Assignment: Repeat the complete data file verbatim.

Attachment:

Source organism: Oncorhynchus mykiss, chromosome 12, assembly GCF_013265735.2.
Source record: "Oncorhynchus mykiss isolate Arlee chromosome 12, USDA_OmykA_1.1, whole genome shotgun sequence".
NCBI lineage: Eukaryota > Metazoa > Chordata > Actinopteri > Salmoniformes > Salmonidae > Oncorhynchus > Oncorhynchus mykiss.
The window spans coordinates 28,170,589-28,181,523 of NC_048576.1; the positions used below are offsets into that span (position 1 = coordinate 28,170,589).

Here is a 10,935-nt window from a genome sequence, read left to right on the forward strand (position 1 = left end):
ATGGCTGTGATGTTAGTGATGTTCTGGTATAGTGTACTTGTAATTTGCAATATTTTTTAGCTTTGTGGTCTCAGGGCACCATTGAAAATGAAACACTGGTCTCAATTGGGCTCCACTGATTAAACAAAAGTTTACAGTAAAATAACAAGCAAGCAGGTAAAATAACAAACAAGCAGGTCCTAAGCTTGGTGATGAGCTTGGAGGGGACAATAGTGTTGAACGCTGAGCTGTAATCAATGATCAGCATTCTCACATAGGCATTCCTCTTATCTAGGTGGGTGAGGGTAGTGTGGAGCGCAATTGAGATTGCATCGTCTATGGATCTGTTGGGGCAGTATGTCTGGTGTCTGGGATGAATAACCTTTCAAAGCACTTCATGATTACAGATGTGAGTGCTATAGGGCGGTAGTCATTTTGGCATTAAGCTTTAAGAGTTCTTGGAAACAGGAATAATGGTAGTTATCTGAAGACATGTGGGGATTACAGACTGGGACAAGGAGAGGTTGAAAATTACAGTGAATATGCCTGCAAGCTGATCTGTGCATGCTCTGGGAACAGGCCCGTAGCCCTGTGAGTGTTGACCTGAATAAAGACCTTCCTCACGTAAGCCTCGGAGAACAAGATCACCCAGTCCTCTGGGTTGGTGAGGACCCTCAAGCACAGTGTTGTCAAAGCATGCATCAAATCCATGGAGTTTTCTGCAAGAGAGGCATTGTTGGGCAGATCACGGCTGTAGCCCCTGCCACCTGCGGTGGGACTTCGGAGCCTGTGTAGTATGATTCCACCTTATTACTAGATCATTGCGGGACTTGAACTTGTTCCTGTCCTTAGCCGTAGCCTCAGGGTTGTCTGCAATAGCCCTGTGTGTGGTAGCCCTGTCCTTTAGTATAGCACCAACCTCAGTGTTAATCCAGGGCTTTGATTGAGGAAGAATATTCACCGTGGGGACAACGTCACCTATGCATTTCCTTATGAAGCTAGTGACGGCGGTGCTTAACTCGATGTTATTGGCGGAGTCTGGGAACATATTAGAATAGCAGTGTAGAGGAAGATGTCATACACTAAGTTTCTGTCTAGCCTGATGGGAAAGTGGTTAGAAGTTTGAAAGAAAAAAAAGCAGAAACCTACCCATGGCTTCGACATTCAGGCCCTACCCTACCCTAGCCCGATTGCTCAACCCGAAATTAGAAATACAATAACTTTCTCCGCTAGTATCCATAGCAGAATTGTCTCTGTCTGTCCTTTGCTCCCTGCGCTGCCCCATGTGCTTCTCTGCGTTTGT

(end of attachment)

Source organism: Oncorhynchus mykiss, chromosome 12, assembly GCF_013265735.2.
Source record: "Oncorhynchus mykiss isolate Arlee chromosome 12, USDA_OmykA_1.1, whole genome shotgun sequence".
NCBI lineage: Eukaryota > Metazoa > Chordata > Actinopteri > Salmoniformes > Salmonidae > Oncorhynchus > Oncorhynchus mykiss.
The window spans coordinates 28,170,589-28,181,523 of NC_048576.1; the positions used below are offsets into that span (position 1 = coordinate 28,170,589).

Here is a 10,935-nt window from a genome sequence, read left to right on the forward strand (position 1 = left end):
ATGGCTGTGATGTTAGTGATGTTCTGGTATAGTGTACTTGTAATTTGCAATATTTTTTAGCTTTGTGGTCTCAGGGCACCATTGAAAATGAAACACTGGTCTCAATTGGGCTCCACTGATTAAACAAAAGTTTACAGTAAAATAACAAGCAAGCAGGTAAAATAACAAACAAGCAGGTCCTAAGCTTGGTGATGAGCTTGGAGGGGACAATAGTGTTGAACGCTGAGCTGTAATCAATGATCAGCATTCTCACATAGGCATTCCTCTTATCTAGGTGGGTGAGGGTAGTGTGGAGCGCAATTGAGATTGCATCGTCTATGGATCTGTTGGGGCAGTATGTCTGGTGTCTGGGATGAATAACCTTTCAAAGCACTTCATGATTACAGATGTGAGTGCTATAGGGCGGTAGTCATTTTGGCATTAAGCTTTAAGAGTTCTTGGAAACAGGAATAATGGTAGTTATCTGAAGACATGTGGGGATTACAGACTGGGACAAGGAGAGGTTGAAAATTACAGTGAATATGCCTGCAAGCTGATCTGTGCATGCTCTGGGAACAGGCCCGTAGCCCTGTGAGTGTTGACCTGAATAAAGACCTTCCTCACGTAAGCCTCGGAGAACAAGATCACCCAGTCCTCTGGGTTGGTGAGGACCCTCAAGCACAGTGTTGTCAAAGCATGCATCAAATCCATGGAGTTTTCTGCAAGAGAGGCATTGTTGGGCAGATCACGGCTGTAGCCCCTGCCACCTGCGGTGGGACTTCGGAGCCTGTGTAGTATGATTCCACCTTATTACTAGATCATTGCGGGACTTGAACTTGTTCCTGTCCTTAGCCGTAGCCTCAGGGTTGTCTGCAATAGCCCTGTGTGTGGTAGCCCTGTCCTTTAGTATAGCACCAACCTCAGTGTTAATCCAGGGCTTTGATTGAGGAAGAATATTCACCGTGGGGACAACGTCACCTATGCATTTCCTTATGAAGCTAGTGACGGCGGTGCTTAACTCGATGTTATTGGCGGAGTCTGGGAACATATTAGAATAGCAGTGTAGAGGAAGATGTCATACACTAAGTTTCTGTCTAGCCTGATGGGAAAGTGGTTAGAAGTTTGAAAGAAAAAAAAGCAGAAACCTACCCATGGCTTCGACATTCAGGCCCTACCCTACCCTAGCCCGATTGCTCAACCCGAAATTAGAAATACAATAACTTTCTCCGCTAGTATCCATAGCAGAATTGTCTCTGTCTGTCCTTTGCTCCCTGCGCTGCCCCATGTGCTTCTCTGCGTTTGT